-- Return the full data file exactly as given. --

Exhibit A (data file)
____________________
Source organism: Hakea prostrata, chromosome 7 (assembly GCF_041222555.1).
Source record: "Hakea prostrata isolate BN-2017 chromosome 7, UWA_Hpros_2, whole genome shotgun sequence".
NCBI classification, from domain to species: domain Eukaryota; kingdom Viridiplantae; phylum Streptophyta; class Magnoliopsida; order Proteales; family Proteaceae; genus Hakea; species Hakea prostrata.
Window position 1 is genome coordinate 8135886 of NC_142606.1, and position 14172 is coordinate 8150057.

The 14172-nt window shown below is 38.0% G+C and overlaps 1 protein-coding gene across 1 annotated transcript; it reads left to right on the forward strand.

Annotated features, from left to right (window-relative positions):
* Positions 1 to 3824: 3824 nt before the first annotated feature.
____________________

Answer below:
Source organism: Hakea prostrata, chromosome 7 (assembly GCF_041222555.1).
Source record: "Hakea prostrata isolate BN-2017 chromosome 7, UWA_Hpros_2, whole genome shotgun sequence".
NCBI classification, from domain to species: domain Eukaryota; kingdom Viridiplantae; phylum Streptophyta; class Magnoliopsida; order Proteales; family Proteaceae; genus Hakea; species Hakea prostrata.
Window position 1 is genome coordinate 8135886 of NC_142606.1, and position 14172 is coordinate 8150057.

The 14172-nt window shown below is 38.0% G+C and overlaps 1 protein-coding gene across 1 annotated transcript; it reads left to right on the forward strand.

Annotated features, from left to right (window-relative positions):
* Positions 1 to 3824: 3824 nt before the first annotated feature.